Last year there were many people in and around the game of baseball, myself included, who felt like Alexei Ramirez should have won the Gold Glove at shortstop in the American League. Ramirez had the best defensive year of his career, making both the spectacular and routine plays on a regular basis. He posted the best fielding percentage of his career and was the best fielder on a team that committed the fewest errors and allowed the fewest unearned runs in the American League. The White Sox defense was a key part of why they spent most of the season in first place in the AL Central.
What a difference a year makes.
This year Ramirez has struggled mightily at shortstop and the White Sox have long since surpassed their error and unearned run totals of a year ago. The Sox have played poor defense all season long, which coupled with an inconsistent offense, has wasted solid performances by the pitching staff time and again and is a large part of why the White Sox sit in last place in the AL Central.
Exactly how bad has Ramirez been this year? In order to know the answer to that we must go back and look at Alexei’s performance the last several years.
From 2009-2012 Alexei Ramirez played 5,444.1 innings at shortstop, more than any other player in Major League Baseball. The next closest player is Elvis Andrus, 320 innings behind Ramirez. Over that stretch Ramirez had the third highest UZR or ultimate zone rating, which ranks his double plays, range and errors and how they relate to runs above the average fielder. It’s more or less fielding WAR. Ramirez’s total UZR from 09-12 was 32.8 or about 8.2 per season. Only Brendan Ryan and JJ Hardy had a higher total UZR and both those guys played more than a 1000 fewer innings at shortstop. It could be argued that over the last four seasons, Ramirez was one of, if not the best fielding shortstop in baseball.
"We need a live rooster to take the curse off Alexei's glove."
This year Ramirez has a UZR of 5.5, a drop off of 2.7 from his career average, and ranks 7th in MLB. He has already tied his career high in errors at 20 and barring a miracle will set a new career high. He is on pace for 27 errors, which would more than double last season’s total of 12 miscues.
Here is the really scary part. According to Chris Kamka at Comcast SportsNet, Alexei Ramirez errors have led to roughly 23 unearned runs this season. I say roughly because several times this year the White Sox Bad News Bears-esque defense has committed multiple errors in the same inning leading to unearned runs so it is tough to know for sure. Still, using the estimated number of 23 unearned runs, Alexei Ramirez has accounted for 43% of the White Sox total unearned runs for the season. You think that’s bad? It gets worse. At this rate each Ramirez error leads to about 1.15 runs. That means that if Ramirez commits 27 errors, which is what he is on pace for, he will account for 31 unearned runs, more than the entire team allowed last year.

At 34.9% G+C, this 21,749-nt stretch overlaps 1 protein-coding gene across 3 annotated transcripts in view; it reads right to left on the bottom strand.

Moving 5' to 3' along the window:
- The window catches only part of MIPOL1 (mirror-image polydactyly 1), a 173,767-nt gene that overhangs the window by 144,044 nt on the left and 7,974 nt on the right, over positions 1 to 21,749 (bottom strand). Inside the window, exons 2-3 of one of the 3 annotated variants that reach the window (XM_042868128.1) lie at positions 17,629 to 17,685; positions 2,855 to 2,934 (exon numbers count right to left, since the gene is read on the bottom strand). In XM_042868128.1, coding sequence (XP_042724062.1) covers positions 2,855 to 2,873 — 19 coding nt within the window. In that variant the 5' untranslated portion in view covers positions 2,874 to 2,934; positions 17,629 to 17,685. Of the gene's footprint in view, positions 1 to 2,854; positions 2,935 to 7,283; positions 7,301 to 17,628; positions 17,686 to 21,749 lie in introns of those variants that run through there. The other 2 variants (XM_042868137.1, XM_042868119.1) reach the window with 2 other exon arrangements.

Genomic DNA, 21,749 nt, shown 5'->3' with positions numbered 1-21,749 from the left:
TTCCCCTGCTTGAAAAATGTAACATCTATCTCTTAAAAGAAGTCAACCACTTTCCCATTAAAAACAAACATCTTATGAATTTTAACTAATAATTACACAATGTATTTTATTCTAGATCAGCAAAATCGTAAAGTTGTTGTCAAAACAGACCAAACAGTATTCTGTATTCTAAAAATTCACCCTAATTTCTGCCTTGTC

Obviously the pitchers have to shoulder some of the blame by not being able to pitch over the mistakes but let’s be honest, there have been way too many mistakes to pitch over this season.
Why the sudden drop off by Ramirez? It’s hard to say. He is still getting to balls and making plays that few other shortstops can make, which is one of the reasons his UZR isn’t lower this year. The problem has been the routine plays or trying to do too much. Ramirez had some high error totals before, committing 20 errors in in 2009 and 2010 but had cut his error totals down each year in 2011 and 2012. For reference, Jose Valentin AVERAGED 23 errors a season during his tenure with the White Sox. The difference to me was that Ramirez was making fewer errors on routine plays. The skills are still there which is why I believe this has to be a mental issue with Alexei. There have been several games this year where he commits an error, usually that leads to a run, and then just cannot get his head back in the game and commits another error. The fact that the team is playing so poorly and was out of the race so early this year is also a factor, in my opinion. Whatever the reason, it is most likely an issue between the ears. The question is whether or not Ramirez can put this season aside and move forward.